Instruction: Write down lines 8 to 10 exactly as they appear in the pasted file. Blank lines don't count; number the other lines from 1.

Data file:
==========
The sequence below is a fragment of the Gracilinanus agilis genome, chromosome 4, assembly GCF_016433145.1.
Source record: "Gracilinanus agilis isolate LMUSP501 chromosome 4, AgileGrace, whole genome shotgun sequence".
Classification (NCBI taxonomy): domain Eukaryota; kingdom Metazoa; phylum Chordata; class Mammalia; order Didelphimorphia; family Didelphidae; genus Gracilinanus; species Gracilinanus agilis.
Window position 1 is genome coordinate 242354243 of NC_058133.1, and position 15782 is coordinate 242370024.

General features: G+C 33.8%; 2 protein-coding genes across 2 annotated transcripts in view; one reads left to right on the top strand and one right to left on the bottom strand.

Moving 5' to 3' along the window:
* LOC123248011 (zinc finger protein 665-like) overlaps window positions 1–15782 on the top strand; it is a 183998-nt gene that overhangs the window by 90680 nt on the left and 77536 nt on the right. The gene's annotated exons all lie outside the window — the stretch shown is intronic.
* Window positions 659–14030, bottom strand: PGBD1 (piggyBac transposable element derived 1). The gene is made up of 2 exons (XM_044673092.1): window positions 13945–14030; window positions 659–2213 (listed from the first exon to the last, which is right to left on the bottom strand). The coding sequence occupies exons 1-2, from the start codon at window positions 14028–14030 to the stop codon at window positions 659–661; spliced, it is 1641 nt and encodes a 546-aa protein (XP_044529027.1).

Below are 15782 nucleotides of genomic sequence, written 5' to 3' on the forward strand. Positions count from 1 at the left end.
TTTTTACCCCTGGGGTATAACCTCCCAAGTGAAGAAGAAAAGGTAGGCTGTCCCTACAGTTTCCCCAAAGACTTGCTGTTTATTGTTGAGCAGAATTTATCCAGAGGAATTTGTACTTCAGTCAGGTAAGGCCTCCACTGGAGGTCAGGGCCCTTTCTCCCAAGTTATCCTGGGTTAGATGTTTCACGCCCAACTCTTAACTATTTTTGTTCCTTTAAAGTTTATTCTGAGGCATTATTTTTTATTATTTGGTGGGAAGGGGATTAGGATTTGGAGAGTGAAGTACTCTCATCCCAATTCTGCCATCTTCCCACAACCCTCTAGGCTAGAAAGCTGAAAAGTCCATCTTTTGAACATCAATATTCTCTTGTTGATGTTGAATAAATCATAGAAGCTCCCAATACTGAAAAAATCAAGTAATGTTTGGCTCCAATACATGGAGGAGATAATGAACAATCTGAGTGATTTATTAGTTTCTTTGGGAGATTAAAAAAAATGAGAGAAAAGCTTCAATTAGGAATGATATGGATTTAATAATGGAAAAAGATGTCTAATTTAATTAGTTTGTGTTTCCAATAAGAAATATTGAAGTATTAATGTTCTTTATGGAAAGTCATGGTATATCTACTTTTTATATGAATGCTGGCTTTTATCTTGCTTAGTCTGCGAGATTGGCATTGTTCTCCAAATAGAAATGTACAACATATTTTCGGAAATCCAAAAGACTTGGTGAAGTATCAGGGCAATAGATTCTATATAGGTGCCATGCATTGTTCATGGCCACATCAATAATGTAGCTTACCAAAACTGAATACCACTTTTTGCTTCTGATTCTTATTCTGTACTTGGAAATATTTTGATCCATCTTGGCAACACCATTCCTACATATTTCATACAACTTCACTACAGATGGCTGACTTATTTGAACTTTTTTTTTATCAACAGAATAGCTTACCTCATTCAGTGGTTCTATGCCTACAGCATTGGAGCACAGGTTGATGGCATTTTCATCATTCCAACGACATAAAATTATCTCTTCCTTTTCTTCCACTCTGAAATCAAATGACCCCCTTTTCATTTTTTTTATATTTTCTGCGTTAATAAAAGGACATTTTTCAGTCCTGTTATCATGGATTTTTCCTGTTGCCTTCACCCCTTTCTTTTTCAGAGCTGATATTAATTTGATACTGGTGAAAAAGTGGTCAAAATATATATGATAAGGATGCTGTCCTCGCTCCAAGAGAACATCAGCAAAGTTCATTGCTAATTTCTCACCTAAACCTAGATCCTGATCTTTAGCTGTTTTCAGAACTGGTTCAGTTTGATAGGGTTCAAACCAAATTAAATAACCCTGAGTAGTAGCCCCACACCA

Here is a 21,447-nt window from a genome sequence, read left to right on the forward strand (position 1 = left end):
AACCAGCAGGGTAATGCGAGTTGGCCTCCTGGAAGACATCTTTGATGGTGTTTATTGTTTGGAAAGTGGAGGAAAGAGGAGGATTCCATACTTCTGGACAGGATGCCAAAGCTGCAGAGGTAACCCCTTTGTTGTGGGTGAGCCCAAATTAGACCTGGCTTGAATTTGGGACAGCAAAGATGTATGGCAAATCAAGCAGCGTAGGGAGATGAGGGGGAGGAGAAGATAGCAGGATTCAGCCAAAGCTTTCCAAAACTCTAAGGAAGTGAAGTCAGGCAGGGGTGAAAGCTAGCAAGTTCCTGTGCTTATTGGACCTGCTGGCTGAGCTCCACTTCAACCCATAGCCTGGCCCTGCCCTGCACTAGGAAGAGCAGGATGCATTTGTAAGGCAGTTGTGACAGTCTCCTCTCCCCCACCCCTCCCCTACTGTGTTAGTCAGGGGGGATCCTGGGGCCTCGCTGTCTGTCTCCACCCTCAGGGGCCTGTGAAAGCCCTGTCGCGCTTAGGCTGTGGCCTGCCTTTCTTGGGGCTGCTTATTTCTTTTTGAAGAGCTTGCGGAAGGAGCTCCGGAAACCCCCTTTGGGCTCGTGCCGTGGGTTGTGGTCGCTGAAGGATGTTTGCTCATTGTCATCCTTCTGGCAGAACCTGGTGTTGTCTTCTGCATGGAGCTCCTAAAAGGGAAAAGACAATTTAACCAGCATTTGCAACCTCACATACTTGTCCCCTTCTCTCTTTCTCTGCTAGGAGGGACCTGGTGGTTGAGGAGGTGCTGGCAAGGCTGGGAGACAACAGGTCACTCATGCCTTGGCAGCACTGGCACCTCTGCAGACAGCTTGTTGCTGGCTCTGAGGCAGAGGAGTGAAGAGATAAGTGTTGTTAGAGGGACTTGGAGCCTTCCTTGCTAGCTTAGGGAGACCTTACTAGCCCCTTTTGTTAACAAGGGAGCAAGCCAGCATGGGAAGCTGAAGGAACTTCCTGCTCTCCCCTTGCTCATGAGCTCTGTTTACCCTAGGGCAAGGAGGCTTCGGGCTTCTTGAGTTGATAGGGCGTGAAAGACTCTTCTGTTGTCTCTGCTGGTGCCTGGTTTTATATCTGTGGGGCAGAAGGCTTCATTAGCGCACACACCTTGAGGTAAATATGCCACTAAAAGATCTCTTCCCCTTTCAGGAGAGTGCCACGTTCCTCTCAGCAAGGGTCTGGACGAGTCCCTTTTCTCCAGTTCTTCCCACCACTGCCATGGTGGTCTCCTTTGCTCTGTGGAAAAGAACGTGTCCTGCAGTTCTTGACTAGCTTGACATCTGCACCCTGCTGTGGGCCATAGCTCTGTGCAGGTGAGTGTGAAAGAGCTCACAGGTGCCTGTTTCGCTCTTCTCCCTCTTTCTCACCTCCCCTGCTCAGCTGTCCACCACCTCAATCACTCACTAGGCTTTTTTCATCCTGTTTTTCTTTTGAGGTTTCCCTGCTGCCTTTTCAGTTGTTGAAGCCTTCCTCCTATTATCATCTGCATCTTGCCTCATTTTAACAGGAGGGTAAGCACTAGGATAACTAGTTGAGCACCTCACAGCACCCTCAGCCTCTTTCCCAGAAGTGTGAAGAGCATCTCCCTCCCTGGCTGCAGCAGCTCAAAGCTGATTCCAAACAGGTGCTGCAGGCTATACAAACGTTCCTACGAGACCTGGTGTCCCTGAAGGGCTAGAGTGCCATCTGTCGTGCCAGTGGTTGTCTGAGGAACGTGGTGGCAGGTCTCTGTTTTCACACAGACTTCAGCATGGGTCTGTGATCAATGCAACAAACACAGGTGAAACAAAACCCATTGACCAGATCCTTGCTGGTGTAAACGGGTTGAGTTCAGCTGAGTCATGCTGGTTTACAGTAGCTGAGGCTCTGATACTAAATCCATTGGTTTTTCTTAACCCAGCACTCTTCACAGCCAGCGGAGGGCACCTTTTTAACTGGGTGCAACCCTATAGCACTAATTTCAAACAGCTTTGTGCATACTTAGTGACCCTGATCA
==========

* Window positions 659–14030, bottom strand: PGBD1 (piggyBac transposable element derived 1). The gene is made up of 2 exons (XM_044673092.1): window positions 13945–14030; window positions 659–2213 (listed from the first exon to the last, which is right to left on the bottom strand). The coding sequence occupies exons 1-2, from the start codon at window positions 14028–14030 to the stop codon at window positions 659–661; spliced, it is 1641 nt and encodes a 546-aa protein (XP_044529027.1).

Below are 15782 nucleotides of genomic sequence, written 5' to 3' on the forward strand. Positions count from 1 at the left end.
TTTTTACCCCTGGGGTATAACCTCCCAAGTGAAGAAGAAAAGGTAGGCTGTCCCTACAGTTTCCCCAAAGACTTGCTGTTTATTGTTGAGCAGAATTTATCCAGAGGAATTTGTACTTCAGTCAGGTAAGGCCTCCACTGGAGGTCAGGGCCCTTTCTCCCAAGTTATCCTGGGTTAGATGTTTCACGCCCAACTCTTAACTATTTTTGTTCCTTTAAAGTTTATTCTGAGGCATTATTTTTTATTATTTGGTGGGAAGGGGATTAGGATTTGGAGAGTGAAGTACTCTCATCCCAATTCTGCCATCTTCCCACAACCCTCTAGGCTAGAAAGCTGAAAAGTCCATCTTTTGAACATCAATATTCTCTTGTTGATGTTGAATAAATCATAGAAGCTCCCAATACTGAAAAAATCAAGTAATGTTTGGCTCCAATACATGGAGGAGATAATGAACAATCTGAGTGATTTATTAGTTTCTTTGGGAGATTAAAAAAAATGAGAGAAAAGCTTCAATTAGGAATGATATGGATTTAATAATGGAAAAAGATGTCTAATTTAATTAGTTTGTGTTTCCAATAAGAAATATTGAAGTATTAATGTTCTTTATGGAAAGTCATGGTATATCTACTTTTTATATGAATGCTGGCTTTTATCTTGCTTAGTCTGCGAGATTGGCATTGTTCTCCAAATAGAAATGTACAACATATTTTCGGAAATCCAAAAGACTTGGTGAAGTATCAGGGCAATAGATTCTATATAGGTGCCATGCATTGTTCATGGCCACATCAATAATGTAGCTTACCAAAACTGAATACCACTTTTTGCTTCTGATTCTTATTCTGTACTTGGAAATATTTTGATCCATCTTGGCAACACCATTCCTACATATTTCATACAACTTCACTACAGATGGCTGACTTATTTGAACTTTTTTTTTATCAACAGAATAGCTTACCTCATTCAGTGGTTCTATGCCTACAGCATTGGAGCACAGGTTGATGGCATTTTCATCATTCCAACGACATAAAATTATCTCTTCCTTTTCTTCCACTCTGAAATCAAATGACCCCCTTTTCATTTTTTTTATATTTTCTGCGTTAATAAAAGGACATTTTTCAGTCCTGTTATCATGGATTTTTCCTGTTGCCTTCACCCCTTTCTTTTTCAGAGCTGATATTAATTTGATACTGGTGAAAAAGTGGTCAAAATATATATGATAAGGATGCTGTCCTCGCTCCAAGAGAACATCAGCAAAGTTCATTGCTAATTTCTCACCTAAACCTAGATCCTGATCTTTAGCTGTTTTCAGAACTGGTTCAGTTTGATAGGGTTCAAACCAAATTAAATAACCCTGAGTAGTAGCCCCACACCA